What's wrong with gay marriage?
In this final installment of FaithLines, Jim Denison tries to shed more light than heat on the controversial subject of gay marriage.
By Jim Denison
President Obama made history with his recent endorsement of same-sex marriage. Several prominent evangelicals were quick to disagree. Why? What's wrong with gay marriage? Space does not permit exploring such controversy in detail, but we can survey the options and suggest three conclusions.
The Bible speaks to the issue of homosexuality at least six times. The first, in Genesis 19, relates to the sin of Sodom. Most interpreters believe this to be an attempted homosexual rape. Since it does not address consensual relations, it holds little relevance for our discussion.
The second and third references are in Leviticus 18:22 (prohibiting same-sex relations) and 20:13 (punishing such activity with death). Advocates for homosexuality claim that these passages are no longer relevant today, especially since the latter prescribes capital punishment for gays.
Opponents respond that an Old Testament precept repeated in the New Testament retains the force of precept today. The New Testament does not require execution for homosexuals, but, according to the traditional view, it prohibits homosexual activity.
The other three biblical references are Romans 1:26-27, 1 Corinthians 6:9-10 and 1 Timothy 1:8-11. Many advocates interpret the first as prohibiting homosexual activity by heterosexuals. Opponents note Paul's depiction of all homosexual activity as "shameful lusts" and "indecent," and his description of heterosexuality as "natural."
The second and third texts include "homosexual offenders" (1 Cor. 6:9) and "perverts" (1 Tim. 1:10) in lists of prohibited activities; both translate arsenokoetes, the typical Greek word for a person who has sexual relations with the same gender. Advocates either claim that the traditional interpretation of these texts is wrong, or that Paul was wrong.
They also note that Jesus never spoke to the issue of homosexuality. Opponents note that Jesus didn't need to address this issue since homosexual activity was forbidden in his culture.
Only when Christianity spread into the larger Greco-Roman world did the issue gain relevance. Paul had to address it in writing to the Romans, Corinthians and Ephesians (1 Timothy), because homosexuality was a problem in their cultures. However, letters written primarily to Jewish Christians (such as Hebrews and James) didn't discuss the issue since it was not an option for them.
Not surprisingly, advocates and opponents of homosexuality come to similar conclusions regarding gay marriage.
Advocates make the following claims. Marriage is a civil activity regulated by the state, so religious objections should not be relevant or recognized. All couples deserve marriage benefits, including patient visitation, a role in medical decisions and tax and insurance benefits. Homosexuals are a minority whose civil rights must be protected. And gay marriage would encourage family values, lessen high-risk behavior, and increase adoptions.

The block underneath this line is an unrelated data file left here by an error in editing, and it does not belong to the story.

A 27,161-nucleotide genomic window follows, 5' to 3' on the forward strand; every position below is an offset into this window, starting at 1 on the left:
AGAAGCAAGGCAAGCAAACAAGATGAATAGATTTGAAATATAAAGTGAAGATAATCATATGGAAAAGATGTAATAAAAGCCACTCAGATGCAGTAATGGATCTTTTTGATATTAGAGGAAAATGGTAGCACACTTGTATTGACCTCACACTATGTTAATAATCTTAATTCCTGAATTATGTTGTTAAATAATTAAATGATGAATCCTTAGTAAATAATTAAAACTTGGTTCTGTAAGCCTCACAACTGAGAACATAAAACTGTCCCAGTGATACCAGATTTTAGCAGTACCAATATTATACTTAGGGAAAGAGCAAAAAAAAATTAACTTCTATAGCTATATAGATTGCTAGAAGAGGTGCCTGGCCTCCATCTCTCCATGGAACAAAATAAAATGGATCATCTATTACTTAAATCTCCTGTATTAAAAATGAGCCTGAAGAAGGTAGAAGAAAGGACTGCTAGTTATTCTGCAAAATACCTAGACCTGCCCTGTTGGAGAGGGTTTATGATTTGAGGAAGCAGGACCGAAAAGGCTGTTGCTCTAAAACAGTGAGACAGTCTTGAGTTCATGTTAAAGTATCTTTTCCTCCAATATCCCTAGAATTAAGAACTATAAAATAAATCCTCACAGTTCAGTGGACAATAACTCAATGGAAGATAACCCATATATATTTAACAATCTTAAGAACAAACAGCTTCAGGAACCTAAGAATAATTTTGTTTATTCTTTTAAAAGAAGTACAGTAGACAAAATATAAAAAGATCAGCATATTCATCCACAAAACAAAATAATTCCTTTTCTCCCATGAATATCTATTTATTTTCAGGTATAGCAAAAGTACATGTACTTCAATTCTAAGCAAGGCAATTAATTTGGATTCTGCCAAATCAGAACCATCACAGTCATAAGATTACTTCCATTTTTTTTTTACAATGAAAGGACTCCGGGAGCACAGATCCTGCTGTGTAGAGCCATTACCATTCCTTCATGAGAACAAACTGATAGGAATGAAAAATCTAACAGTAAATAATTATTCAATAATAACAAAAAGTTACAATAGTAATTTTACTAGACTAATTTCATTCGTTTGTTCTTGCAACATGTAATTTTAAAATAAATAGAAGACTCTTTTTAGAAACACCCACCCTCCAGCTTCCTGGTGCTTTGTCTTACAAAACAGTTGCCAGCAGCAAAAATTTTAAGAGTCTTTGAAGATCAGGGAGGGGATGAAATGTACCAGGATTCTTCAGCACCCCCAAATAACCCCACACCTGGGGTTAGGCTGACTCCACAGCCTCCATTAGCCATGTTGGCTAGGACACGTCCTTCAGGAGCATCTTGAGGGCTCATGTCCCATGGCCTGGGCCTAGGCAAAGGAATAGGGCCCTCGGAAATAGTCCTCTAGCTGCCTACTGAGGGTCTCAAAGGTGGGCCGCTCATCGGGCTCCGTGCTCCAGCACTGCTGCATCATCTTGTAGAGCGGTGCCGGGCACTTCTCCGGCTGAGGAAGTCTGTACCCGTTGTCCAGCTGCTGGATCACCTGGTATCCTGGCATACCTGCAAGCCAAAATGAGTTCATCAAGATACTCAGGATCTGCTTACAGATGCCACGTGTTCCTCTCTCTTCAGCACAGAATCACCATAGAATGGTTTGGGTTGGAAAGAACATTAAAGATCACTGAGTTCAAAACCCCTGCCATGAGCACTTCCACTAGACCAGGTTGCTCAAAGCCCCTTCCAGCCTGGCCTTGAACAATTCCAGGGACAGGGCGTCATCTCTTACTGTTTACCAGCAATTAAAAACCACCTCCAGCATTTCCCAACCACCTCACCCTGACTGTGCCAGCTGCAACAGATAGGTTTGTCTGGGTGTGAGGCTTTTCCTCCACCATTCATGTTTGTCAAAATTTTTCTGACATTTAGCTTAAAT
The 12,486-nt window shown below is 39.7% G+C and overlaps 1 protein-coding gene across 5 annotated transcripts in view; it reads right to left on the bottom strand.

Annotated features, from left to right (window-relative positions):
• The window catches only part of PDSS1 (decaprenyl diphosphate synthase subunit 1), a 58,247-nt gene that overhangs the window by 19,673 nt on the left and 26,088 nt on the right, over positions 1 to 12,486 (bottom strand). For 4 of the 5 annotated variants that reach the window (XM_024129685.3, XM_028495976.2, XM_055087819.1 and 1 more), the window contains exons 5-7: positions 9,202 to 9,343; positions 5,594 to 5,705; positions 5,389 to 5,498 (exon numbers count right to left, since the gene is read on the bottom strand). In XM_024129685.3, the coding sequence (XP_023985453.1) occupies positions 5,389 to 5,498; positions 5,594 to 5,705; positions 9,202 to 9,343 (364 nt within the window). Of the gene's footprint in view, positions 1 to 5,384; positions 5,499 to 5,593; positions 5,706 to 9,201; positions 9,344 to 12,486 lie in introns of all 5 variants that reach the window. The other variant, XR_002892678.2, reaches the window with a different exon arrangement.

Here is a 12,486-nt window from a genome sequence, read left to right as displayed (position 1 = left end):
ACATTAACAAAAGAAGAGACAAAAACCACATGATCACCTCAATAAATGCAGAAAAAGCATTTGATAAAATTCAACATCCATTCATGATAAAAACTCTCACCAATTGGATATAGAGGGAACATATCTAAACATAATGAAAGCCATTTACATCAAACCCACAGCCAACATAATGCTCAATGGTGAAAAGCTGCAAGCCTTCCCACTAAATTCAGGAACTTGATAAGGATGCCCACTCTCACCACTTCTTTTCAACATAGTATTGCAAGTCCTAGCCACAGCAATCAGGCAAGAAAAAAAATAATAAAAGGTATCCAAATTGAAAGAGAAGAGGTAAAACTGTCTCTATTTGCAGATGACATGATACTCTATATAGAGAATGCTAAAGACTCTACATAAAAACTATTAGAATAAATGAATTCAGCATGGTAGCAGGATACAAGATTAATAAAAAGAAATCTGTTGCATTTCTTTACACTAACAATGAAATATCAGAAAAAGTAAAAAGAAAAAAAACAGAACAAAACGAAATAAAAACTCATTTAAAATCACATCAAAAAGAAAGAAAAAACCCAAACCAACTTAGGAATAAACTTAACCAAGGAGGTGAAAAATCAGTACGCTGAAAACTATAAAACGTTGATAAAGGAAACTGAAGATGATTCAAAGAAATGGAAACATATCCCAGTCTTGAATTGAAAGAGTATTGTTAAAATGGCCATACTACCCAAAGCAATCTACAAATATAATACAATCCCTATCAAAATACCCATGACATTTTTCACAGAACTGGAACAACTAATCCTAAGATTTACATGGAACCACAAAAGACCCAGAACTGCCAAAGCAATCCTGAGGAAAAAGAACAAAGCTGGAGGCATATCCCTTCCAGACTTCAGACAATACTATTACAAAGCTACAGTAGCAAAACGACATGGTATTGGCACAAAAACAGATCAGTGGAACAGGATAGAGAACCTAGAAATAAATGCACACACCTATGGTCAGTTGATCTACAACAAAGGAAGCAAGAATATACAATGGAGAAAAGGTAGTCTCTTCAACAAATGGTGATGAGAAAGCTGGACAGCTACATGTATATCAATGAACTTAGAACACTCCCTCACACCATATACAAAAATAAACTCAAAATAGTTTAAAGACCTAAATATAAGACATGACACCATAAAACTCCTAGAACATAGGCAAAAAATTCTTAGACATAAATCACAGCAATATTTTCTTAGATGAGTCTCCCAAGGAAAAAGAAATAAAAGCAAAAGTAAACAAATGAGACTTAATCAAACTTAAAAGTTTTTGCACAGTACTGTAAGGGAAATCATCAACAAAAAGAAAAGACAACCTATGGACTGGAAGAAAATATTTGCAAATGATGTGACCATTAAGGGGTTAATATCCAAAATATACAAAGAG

Opponents counter: Legalizing gay marriage could force religious employers to extend spousal benefits to same-sex partners. Civil contracts can provide the economic and legal benefits of marriage to same-sex couples. If anyone can get married, what is to prevent polygamy, adult-child, or direct-family marriages? The "full faith and credit" clause of the Constitution means that a law enacted in one state must be recognized in another—would this mean that a gay couple married in Massachusetts must be considered married in Texas?
I have come to three conclusions regarding this divisive issue. First, I understand the Bible to prohibit homosexual activity and gay marriage. This seems to me the clear teaching of Scripture, and has been the traditional view across Jewish and Christian history. The Bible intends marriage to be a covenant between a man and a woman (Genesis 2:24). Scripture never endorses homosexual relations on any level.
Second, homosexual activity is not the unpardonable sin. All sex outside of marriage is unbiblical (1 Cor. 6:9). Which has split more congregations, homosexual or heterosexual sin?
Third, homosexuals deserve to be treated with dignity and respect. I am not tempted by homosexuality, but my homosexual friends may not face some of the temptations that trouble me. God loves the "world" (John 3:16), whatever our failings may be.
If my brief survey generates more light than heat on this divisive issue, I will be grateful.
After two years and 70 columns, Jim Denison is turning to new projects and will no longer be writing FaithLines for Associated Baptist Press. Readers can still follow him at the Denison Forum on Truth and Culture.
OPINION: Views expressed in ABPnews/Herald columns and commentaries are solely those of the authors.